Naturally, Cortés didn't buy Huanitzin a pair of shoes stitched with silver thread like his—not only were they monstrously expensive, walking in them was like squeezing one's toes into a pair of flatirons—but he did buy him good high-heeled boots with tin buckles, and along with them a pair of stockings, a few white shirts, and a pair of black breeches intended for some nobleman's son that fit the featherworker like a dream.

The Indian accepted the garments as if they were his due—without paying them much attention or thanking him for them—and made one last request of the conquistador before getting to work: Could you also find me some mushrooms? Mushrooms? To see mellifluous things while I'm worrying the king's drape. It's called a royal cape, a capón real. I thought that a capon was a bird with its burls cut off. Balls. Not balls, it's mushrooms I want. Here they would burn us both if they discovered you drunk on mushrooms. I'd hardly be dunked in them, it's not as if they're a pond. There are none in Spain. Well then, the royal capón won't be as mellifluous.


Huanitzin liked his new clothes, though he didn't think them fitting for a master featherworker who was once again on the grounds of an emperor's palace, so he used his first Spanish goose feathers to embroider one of the shirts—the one he wore on special occasions—with pineapples that he imagined were the equivalent of the Flanders lions he'd seen worked in gold on Charles V's cloak. The breeches were sewn down the side seams with bands of white feathers, turning him into a first wild glimpse of mariachi singers to come. The cooks spoiled this tiny man, who inspected their birds' scrawny necks and armpits in a getup like a saint on parade. When he decided that a fowl was worthy of being plucked, he kneeled over it, took a pair of tiny tweezers from his sash, blew the hair out of his eyes, and defeathered the part of the bird that interested him with maddening care—the cooks knew by now that once he chose a specimen it would have to be moved to the dinner menu because there was no way he'd be done with it before lunch. Hours later, he would return happily to his shop, generally with a harvest of feathers so modest that it hardly filled a soup plate. Sometimes he looked over the birds and found none to be of interest—there was no way to predict which he would judge worthy material for the king's cape. Other times it happened that there would be no birds cooked that day. When this was the case he still lingered in the kitchen, leaning on the wall so as not to be in the way. He admired the size of the chunks of animal moving on and off the hearth. What is that, he asked every so often. Calf's liver. He would return to his shop to tell his son that the king was to eat castle adder that night. But what is it? Must be a fat snake that lives in ruined towers, he explained in Nahuatl.


By the time the letter from Pope Paul reached the last outpost of Christianity, which just then was the Purépecha village half rising from the ruins of what had once been the imperial city of Tzintzuntzan, everyone was already calling Huanitzin "Don Diego," and he was still wearing the cotton shirts embroidered with pineapples that he believed were the height of European fashion, as well as his Toledo boots. By now he also read and spoke Latin, utterly garbled by his artilleryman's ear. Look, said Vasco de Quiroga, handing him the letter on which he had just broken the papal seal of Paul III. The featherworker read it, running his finger under the lines. I'll go with you, he said at last, so I can pay my regards to Charles.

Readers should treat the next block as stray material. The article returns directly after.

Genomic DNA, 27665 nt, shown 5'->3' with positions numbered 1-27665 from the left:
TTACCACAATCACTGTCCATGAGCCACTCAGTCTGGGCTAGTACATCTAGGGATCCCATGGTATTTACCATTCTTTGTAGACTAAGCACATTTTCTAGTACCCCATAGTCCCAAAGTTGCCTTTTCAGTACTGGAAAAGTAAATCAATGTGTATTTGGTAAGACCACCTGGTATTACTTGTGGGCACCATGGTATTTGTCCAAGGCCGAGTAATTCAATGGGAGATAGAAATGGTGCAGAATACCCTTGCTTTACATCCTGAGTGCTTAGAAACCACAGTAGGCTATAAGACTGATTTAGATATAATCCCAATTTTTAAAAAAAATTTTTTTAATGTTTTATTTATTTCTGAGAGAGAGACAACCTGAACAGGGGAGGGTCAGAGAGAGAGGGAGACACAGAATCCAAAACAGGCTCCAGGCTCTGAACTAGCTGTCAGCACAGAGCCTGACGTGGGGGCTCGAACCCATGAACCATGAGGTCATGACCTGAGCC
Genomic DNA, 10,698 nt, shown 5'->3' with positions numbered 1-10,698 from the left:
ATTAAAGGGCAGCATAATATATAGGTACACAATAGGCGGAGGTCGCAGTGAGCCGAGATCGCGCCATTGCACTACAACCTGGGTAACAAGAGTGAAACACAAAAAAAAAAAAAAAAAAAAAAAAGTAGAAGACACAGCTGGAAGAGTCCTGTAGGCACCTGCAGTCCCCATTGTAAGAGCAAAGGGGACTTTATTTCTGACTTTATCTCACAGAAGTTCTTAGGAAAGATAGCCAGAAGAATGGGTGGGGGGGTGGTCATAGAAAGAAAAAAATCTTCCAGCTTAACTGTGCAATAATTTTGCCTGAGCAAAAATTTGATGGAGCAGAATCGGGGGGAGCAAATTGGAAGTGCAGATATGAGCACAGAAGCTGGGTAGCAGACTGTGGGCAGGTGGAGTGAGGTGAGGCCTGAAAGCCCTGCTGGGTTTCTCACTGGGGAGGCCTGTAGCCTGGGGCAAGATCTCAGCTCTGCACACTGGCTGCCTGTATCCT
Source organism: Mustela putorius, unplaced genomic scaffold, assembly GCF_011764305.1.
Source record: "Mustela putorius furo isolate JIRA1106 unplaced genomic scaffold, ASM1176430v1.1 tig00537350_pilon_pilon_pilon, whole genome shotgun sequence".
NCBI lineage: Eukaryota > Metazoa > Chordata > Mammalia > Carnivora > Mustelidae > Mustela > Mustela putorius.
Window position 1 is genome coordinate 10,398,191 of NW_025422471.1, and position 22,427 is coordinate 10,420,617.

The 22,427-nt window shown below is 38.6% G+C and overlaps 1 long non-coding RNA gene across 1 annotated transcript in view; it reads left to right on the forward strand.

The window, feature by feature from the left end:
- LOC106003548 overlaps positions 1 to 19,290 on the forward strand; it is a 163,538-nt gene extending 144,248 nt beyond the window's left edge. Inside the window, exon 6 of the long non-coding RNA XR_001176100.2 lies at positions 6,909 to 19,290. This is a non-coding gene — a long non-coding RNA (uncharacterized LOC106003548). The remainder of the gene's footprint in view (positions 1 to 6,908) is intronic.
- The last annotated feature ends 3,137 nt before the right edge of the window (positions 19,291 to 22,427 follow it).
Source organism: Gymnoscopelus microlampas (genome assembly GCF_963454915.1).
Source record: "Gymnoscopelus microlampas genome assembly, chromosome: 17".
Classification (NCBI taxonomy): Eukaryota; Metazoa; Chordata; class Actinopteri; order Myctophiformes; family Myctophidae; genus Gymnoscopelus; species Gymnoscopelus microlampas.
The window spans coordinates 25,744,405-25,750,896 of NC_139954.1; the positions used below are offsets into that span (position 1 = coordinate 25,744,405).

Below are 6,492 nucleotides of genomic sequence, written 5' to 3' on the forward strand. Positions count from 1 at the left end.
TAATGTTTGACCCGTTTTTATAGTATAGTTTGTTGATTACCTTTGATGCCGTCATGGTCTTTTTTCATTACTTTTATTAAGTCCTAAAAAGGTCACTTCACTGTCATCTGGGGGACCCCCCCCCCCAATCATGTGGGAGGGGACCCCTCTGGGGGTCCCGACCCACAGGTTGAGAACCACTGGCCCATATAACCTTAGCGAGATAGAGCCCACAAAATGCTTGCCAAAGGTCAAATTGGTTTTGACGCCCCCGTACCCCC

Don Diego didn't miss the old gods. His mostly symbolic relationship with the succession of religious beliefs that life had visited upon him was based on rituals that felt just as empty when he offered up his work to the four Tezcatlipocas of the four corners of the earth as when he offered it to the three archangels and the Nazarene. Must we call him the Nazarene, asked Tata Vasco—who greatly enjoyed their conversations—every so often. That's what he was, Don Quiroga, a Nazarene, and you know that I'd prefer you to call me Don Diego; I wasn't baptized just to be your latchkey. Lackey, Don Diego, lackey. He liked it that the incense and blessings came only on Sundays and lasted barely an hour—I'll be back in a splash, he would say at the shop to announce that he was going to mass—and that praying didn't involve piercing the member with a maguey spine, and that the culmination of the Communion ceremony was just a little piece of unleavened bread and not the corpse stew eaten at the palace under Moctezuma—human flesh was a little gummy and the dish in which it was served was overspiced. He didn't miss the blood spurting from the sacrificial heart, the hurling of heads at crowds dazed on hallucinogens, the rolling of decapitated bodies down steps.


He did miss the order and hygiene of the Aztec government; the police who did their jobs, the sense of belonging to a tight circle of friends who ruled a world that didn't stretch very far; the security of knowing that he only had to speak Nahuatl to be understood by everyone. And he was still grieving. No matter how pleasant his situation, he would have preferred that the Spanish invasion had never happened, that his parents had died of old age and not of thirst during the siege; he would have preferred that his wife hadn't been raped to death by the Tlaxcaltecas and that the Spaniards' dogs hadn't eaten his twin daughters. He would have liked to bury his brothers and cousins, killed in combat, and he would have preferred that his brothers' wives hadn't been taken as slaves, hadn't had to choose to throw their babies into the lake rather than see them endure the life that awaited them.